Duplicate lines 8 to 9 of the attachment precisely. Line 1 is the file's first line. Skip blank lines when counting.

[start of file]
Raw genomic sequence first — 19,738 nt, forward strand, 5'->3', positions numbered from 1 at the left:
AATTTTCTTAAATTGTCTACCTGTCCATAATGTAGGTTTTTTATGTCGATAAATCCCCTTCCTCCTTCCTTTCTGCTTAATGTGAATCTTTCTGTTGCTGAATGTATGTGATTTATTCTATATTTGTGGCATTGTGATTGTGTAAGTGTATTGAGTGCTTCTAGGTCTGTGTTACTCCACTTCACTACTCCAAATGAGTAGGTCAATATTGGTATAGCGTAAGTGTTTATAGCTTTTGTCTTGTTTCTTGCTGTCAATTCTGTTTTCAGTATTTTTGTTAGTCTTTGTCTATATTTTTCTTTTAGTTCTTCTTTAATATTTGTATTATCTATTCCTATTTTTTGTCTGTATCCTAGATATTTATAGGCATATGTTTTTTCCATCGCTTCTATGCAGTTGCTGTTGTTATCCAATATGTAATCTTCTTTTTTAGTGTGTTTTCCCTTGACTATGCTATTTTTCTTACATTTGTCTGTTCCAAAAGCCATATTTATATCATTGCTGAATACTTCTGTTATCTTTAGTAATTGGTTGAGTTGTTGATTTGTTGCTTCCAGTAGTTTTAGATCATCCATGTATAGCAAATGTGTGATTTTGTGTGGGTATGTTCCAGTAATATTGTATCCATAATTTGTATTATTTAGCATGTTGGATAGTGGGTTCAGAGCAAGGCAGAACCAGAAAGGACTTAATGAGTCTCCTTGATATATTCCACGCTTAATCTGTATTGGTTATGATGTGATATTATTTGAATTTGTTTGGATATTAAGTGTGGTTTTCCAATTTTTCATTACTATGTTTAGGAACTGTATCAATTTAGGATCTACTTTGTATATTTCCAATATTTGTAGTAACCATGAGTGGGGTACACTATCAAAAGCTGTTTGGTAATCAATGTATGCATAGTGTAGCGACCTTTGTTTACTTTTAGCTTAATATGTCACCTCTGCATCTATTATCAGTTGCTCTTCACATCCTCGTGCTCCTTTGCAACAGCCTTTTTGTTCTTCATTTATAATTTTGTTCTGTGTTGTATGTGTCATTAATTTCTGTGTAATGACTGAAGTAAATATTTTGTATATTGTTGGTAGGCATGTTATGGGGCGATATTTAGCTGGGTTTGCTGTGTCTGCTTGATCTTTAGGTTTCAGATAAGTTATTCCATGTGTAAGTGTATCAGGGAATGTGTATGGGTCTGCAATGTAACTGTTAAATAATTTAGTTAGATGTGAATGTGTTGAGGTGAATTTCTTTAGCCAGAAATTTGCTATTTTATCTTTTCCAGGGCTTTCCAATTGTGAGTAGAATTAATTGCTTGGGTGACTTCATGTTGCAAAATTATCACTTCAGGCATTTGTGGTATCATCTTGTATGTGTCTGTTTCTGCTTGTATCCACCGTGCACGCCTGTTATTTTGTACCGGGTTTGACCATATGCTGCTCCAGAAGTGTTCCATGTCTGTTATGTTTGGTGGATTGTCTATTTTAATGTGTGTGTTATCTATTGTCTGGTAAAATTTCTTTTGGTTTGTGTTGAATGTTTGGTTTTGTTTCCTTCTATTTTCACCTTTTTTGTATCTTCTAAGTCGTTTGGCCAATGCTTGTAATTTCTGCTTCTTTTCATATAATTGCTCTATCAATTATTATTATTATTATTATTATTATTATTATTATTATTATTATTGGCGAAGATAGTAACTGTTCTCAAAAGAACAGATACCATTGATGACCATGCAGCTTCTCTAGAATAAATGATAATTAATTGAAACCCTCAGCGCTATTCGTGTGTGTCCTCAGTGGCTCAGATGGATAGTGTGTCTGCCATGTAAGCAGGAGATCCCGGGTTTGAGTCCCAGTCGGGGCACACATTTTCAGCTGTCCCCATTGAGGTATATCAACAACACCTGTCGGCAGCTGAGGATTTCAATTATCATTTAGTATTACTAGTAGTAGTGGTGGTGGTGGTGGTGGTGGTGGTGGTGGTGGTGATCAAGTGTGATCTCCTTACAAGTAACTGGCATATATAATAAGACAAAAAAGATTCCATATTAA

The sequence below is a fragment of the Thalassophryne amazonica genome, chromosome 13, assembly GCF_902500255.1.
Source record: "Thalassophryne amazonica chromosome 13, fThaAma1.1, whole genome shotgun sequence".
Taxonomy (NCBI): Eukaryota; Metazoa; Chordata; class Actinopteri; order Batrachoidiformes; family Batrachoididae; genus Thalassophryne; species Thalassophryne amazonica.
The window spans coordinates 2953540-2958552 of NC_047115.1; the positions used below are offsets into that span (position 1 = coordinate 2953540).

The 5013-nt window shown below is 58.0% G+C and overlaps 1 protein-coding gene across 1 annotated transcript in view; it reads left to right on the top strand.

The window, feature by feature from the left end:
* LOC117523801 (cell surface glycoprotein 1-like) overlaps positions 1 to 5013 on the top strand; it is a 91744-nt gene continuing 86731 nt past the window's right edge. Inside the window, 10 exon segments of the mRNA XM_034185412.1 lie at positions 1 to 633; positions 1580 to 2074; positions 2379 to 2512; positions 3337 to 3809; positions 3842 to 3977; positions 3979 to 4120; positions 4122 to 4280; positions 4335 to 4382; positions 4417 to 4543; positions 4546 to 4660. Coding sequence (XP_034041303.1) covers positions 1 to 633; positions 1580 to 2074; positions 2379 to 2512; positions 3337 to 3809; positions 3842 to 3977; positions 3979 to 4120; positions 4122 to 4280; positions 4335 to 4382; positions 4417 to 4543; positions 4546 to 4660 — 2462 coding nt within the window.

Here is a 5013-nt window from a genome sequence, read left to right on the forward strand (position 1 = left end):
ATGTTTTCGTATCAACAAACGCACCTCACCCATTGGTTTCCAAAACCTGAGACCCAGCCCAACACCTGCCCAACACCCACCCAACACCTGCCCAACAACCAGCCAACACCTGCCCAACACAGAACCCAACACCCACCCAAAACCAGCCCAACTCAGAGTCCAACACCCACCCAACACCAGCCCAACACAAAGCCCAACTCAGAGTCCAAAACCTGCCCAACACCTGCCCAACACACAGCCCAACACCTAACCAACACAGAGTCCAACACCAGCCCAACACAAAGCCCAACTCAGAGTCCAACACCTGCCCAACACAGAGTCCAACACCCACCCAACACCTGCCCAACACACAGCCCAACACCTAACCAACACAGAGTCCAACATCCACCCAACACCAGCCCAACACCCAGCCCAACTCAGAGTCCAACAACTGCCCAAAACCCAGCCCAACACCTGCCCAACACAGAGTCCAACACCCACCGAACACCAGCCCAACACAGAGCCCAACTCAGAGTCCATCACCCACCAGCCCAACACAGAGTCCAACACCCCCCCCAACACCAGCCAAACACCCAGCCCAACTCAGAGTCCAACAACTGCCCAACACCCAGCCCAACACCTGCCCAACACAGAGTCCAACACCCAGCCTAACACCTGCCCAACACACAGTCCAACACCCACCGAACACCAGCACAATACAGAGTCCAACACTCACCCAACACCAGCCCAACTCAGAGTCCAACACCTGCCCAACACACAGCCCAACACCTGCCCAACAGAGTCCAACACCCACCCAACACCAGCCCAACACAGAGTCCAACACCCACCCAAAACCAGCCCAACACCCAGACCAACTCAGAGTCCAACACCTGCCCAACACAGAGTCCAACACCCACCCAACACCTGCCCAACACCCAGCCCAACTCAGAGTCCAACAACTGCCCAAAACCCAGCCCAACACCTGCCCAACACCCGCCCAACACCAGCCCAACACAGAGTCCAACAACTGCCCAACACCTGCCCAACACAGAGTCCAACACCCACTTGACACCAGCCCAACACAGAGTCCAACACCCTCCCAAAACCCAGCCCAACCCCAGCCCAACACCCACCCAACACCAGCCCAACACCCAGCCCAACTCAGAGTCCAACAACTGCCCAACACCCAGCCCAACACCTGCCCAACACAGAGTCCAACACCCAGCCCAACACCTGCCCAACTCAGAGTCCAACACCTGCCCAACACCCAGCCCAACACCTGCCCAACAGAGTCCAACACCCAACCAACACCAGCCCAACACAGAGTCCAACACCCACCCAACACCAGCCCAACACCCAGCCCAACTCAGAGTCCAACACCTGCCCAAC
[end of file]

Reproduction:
The window, feature by feature from the left end:
* LOC117523801 (cell surface glycoprotein 1-like) overlaps positions 1 to 5013 on the top strand; it is a 91744-nt gene continuing 86731 nt past the window's right edge. Inside the window, 10 exon segments of the mRNA XM_034185412.1 lie at positions 1 to 633; positions 1580 to 2074; positions 2379 to 2512; positions 3337 to 3809; positions 3842 to 3977; positions 3979 to 4120; positions 4122 to 4280; positions 4335 to 4382; positions 4417 to 4543; positions 4546 to 4660. Coding sequence (XP_034041303.1) covers positions 1 to 633; positions 1580 to 2074; positions 2379 to 2512; positions 3337 to 3809; positions 3842 to 3977; positions 3979 to 4120; positions 4122 to 4280; positions 4335 to 4382; positions 4417 to 4543; positions 4546 to 4660 — 2462 coding nt within the window.